Also, a note about the mortgage interest deduction.  For us it doesn't do a dang thing.  Even if we calculate the years interest at the highest amount we ever paid (appx $900 in one month), our yearly total is only $10800 (it's actually lower than this, and after the refinance will be even less in subsequent years).  The standard deduction for us as a married couple is $12,600.  So, unless we have a couple thousand more dollars to itemize, we're better off taking the standard deduction.

You get to deduct your property taxes as well.  In most places that will have you itemizing based on the stated home value.

Good to know.  Ours are pretty cheap (about 1300 this year), but maybe with our charitable giving we can itemize for a couple of years.

farmecologist

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Re: Mortgage Payoff Club!!
« Reply #1354 on: September 21, 2017, 02:21:39 PM »
...

Also, a note about the mortgage interest deduction.  For us it doesn't do a dang thing.  Even if we calculate the years interest at the highest amount we ever paid (appx $900 in one month), our yearly total is only $10800 (it's actually lower than this, and after the refinance will be even less in subsequent years).  The standard deduction for us as a married couple is $12,600.  So, unless we have a couple thousand more dollars to itemize, we're better off taking the standard deduction.

You get to deduct your property taxes as well.  In most places that will have you itemizing based on the stated home value.

Good to know.  Ours are pretty cheap (about 1300 this year), but maybe with our charitable giving we can itemize for a couple of years.


I kind of chuckle when people get excited about the mortgage interest deduction.  Yes, you 'get to' deduct it.  However, most folks that 'get to' deduct it are also paying staggering amounts of interest to the bank...only receive a small chunk back in the form of a deduction.  That's not exactly 'good' in my book. 

I found this article to be interesting :  http://www.thetruthaboutmortgage.com/why-are-mortgage-payments-mostly-interest/

If you plan to keep your loan full term...then the math does work.  However, for the general population, that's usually not how it works.  People tend to move, etc..and a new loan 'resets the clock'....and you are back to continually paying staggering amounts of interest to the bank.  And continually thinking the mortgage interest deduction is a 'good thing'.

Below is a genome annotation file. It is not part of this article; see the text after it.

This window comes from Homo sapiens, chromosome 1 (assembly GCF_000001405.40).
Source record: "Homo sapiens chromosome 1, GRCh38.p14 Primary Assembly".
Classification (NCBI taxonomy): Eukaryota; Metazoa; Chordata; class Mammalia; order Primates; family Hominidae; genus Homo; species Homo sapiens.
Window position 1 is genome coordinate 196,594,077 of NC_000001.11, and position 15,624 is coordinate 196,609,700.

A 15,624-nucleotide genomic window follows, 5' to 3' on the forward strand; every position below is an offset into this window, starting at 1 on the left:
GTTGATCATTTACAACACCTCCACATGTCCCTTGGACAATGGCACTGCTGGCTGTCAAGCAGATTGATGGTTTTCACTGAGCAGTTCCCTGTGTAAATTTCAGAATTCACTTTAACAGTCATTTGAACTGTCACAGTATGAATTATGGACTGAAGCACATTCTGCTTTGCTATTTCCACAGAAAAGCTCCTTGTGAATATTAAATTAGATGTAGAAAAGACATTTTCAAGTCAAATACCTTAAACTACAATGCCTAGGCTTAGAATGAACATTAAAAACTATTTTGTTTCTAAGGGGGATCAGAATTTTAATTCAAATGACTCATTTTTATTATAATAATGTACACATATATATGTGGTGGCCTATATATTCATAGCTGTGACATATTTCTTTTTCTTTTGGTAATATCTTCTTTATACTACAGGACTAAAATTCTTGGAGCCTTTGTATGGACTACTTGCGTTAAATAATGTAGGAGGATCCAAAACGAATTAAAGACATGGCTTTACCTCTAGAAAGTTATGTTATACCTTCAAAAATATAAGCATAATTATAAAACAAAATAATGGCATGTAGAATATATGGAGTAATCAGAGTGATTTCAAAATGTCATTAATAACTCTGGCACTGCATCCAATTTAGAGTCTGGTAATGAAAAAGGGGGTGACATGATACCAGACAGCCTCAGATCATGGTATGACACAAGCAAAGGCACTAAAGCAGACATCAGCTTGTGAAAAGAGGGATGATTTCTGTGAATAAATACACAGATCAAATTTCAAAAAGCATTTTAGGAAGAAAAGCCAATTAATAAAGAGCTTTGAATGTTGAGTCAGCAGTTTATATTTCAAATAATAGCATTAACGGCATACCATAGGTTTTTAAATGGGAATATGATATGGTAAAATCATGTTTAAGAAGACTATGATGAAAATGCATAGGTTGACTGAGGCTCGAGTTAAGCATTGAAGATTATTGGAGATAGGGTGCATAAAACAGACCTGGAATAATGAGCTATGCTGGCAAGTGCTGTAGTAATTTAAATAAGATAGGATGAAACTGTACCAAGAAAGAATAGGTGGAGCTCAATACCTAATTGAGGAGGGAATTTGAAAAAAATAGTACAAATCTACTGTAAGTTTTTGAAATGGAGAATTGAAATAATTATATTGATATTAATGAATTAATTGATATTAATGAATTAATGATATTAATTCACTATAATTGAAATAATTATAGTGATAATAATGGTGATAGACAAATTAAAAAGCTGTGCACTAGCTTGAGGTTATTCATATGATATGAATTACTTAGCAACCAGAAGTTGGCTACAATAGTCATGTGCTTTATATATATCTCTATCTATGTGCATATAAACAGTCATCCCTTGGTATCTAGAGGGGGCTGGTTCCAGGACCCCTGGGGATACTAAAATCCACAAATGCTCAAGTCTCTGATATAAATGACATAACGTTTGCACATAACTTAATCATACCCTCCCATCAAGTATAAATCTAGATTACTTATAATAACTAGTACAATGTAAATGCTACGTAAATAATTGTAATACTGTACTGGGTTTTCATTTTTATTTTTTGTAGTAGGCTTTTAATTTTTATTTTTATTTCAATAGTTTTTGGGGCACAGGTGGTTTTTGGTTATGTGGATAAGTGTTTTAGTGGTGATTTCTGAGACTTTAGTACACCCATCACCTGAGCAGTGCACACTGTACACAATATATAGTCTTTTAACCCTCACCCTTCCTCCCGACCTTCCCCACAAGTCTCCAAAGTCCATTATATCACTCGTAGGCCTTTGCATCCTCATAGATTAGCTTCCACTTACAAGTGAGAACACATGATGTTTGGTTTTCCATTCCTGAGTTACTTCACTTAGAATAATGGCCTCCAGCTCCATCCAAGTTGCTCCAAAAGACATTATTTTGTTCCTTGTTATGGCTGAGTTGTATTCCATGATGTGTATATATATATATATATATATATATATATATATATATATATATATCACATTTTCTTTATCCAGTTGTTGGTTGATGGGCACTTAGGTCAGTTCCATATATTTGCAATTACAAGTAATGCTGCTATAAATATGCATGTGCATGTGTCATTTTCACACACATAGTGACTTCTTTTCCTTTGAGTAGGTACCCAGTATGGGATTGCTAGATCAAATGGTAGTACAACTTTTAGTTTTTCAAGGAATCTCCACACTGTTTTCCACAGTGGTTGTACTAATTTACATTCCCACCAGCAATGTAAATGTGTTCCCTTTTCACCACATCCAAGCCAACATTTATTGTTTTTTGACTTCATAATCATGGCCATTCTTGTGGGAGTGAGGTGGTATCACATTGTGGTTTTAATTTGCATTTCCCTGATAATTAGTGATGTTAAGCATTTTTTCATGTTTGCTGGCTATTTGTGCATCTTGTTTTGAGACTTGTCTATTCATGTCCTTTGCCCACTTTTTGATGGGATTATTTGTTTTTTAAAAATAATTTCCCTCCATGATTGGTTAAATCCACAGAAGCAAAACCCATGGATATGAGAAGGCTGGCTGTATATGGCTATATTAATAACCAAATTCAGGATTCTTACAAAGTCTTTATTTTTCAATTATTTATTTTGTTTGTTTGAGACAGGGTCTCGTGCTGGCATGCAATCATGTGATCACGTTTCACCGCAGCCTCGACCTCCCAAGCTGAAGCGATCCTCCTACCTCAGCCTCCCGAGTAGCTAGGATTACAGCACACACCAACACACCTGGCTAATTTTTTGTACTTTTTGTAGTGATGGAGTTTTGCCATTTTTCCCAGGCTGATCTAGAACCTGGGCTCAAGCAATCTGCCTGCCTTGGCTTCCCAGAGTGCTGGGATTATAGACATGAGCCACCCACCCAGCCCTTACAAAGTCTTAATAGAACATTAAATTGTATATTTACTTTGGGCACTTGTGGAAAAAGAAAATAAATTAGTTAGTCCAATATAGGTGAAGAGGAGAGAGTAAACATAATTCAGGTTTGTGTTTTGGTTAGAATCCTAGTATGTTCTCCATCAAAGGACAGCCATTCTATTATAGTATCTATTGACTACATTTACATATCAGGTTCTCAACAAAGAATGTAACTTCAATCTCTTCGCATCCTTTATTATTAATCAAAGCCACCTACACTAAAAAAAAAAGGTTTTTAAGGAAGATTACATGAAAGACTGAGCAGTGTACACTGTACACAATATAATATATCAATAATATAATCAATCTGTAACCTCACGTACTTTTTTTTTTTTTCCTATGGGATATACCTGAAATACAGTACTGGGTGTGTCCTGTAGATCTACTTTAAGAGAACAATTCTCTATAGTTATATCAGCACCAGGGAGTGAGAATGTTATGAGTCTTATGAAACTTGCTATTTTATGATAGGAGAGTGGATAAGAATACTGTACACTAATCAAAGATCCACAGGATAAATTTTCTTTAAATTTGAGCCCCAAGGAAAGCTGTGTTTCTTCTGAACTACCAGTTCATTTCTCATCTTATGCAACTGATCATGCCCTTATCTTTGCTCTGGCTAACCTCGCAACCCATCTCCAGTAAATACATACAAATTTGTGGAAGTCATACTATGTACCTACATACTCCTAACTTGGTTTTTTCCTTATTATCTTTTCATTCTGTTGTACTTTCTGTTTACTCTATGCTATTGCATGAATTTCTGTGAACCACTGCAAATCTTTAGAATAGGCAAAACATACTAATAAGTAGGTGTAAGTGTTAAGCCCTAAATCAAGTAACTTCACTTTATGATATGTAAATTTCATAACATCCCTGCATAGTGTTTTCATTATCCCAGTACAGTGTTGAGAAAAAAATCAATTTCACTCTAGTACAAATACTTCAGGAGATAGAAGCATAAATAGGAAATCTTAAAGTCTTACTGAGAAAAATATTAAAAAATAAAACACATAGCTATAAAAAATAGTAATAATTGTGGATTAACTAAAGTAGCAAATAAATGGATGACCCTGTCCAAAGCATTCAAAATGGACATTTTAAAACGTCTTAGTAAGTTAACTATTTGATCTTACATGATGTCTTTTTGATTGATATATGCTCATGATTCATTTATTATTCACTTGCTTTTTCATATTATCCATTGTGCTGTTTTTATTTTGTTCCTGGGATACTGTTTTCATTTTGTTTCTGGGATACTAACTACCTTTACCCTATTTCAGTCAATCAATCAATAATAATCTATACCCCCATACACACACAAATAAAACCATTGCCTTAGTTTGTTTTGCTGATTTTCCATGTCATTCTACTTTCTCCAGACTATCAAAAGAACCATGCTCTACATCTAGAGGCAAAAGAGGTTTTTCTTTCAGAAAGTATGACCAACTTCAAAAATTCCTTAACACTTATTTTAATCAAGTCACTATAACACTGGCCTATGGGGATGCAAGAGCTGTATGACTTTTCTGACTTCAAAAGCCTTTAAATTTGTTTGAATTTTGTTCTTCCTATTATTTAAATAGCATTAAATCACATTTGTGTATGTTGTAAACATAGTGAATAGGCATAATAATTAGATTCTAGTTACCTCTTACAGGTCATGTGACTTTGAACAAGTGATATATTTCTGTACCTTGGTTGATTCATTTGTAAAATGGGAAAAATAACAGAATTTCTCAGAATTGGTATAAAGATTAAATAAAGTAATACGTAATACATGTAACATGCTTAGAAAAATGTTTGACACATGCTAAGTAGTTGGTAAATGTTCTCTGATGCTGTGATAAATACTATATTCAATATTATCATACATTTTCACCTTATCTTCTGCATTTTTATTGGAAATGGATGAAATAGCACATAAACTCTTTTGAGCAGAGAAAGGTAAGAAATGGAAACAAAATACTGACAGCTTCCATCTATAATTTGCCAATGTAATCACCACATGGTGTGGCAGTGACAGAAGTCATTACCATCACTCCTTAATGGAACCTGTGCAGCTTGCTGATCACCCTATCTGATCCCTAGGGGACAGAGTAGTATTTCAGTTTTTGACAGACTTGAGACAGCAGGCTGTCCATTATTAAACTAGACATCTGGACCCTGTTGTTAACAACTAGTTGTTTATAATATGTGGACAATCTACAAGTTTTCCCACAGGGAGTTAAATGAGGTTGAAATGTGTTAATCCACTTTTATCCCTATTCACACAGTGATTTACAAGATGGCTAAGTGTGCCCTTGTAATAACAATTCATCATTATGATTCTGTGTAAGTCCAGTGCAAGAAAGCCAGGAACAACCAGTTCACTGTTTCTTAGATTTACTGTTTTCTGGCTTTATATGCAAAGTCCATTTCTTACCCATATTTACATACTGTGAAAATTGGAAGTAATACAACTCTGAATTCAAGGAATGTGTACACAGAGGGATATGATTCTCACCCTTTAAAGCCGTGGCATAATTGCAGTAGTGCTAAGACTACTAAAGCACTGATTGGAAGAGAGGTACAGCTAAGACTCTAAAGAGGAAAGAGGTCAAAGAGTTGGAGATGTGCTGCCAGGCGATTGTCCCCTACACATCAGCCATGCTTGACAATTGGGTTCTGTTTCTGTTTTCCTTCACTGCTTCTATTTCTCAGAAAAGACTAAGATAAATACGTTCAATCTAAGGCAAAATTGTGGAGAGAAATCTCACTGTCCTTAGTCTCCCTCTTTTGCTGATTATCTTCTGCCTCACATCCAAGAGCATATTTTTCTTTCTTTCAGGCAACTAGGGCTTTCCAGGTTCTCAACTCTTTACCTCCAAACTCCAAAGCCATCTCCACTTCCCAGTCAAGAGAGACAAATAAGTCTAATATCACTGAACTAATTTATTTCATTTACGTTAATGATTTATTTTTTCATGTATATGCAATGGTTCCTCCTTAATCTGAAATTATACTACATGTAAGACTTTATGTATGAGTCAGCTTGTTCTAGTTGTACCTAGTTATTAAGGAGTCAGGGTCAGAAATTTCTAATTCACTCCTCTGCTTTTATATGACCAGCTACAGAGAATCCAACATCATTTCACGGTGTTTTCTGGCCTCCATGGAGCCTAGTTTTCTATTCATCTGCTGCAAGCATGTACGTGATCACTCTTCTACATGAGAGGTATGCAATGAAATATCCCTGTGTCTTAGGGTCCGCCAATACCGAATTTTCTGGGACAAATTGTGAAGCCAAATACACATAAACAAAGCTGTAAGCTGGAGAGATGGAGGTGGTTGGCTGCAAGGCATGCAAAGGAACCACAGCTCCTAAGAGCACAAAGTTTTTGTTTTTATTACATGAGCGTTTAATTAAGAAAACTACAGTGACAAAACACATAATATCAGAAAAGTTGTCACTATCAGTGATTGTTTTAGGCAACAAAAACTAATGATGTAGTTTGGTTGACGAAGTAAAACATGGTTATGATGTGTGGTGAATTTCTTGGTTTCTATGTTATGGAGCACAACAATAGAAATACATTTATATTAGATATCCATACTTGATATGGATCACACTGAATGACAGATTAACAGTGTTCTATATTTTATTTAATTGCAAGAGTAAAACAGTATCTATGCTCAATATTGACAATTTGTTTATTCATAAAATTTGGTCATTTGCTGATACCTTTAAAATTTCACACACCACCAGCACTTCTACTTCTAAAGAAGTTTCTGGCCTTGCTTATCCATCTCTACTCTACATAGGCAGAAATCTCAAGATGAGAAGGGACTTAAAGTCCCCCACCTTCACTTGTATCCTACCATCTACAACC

Now I have good faith that the population here knows better.  However, it is really quite disturbing the number of people that fall into this loop...and never end up paying down their mortgage.  Yet another reason why paying it down *can* be a good thing, depending on your situation.

« Last Edit: September 21, 2017, 02:26:39 PM by farmecologist »

pdxmonkey

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Re: Mortgage Payoff Club!!
« Reply #1355 on: September 21, 2017, 04:22:49 PM »
People also pretend they get the whole deduction as a discount when only the difference between the standard deduction and the itemized deductions matters. $13000 in deduction vs $12300 standard. Great you just got 700 in extras deductions. In the 25% bracket you just spent $13k on taxes and interest to save yourself $175...

Debts_of_Despair

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Re: Mortgage Payoff Club!!
« Reply #1356 on: September 21, 2017, 04:53:50 PM »
People also pretend they get the whole deduction as a discount when only the difference between the standard deduction and the itemized deductions matters. $13000 in deduction vs $12300 standard. Great you just got 700 in extras deductions. In the 25% bracket you just spent $13k on taxes and interest to save yourself $175...

LOL, so true!  I occasionally talk to people who don't do their own taxes (or otherwise don't understand them) and they think the "write off" for their mortgage interest is equal to a tax credit.  Think again!
« Last Edit: September 21, 2017, 04:59:39 PM by Debts_of_Despair »

farmecologist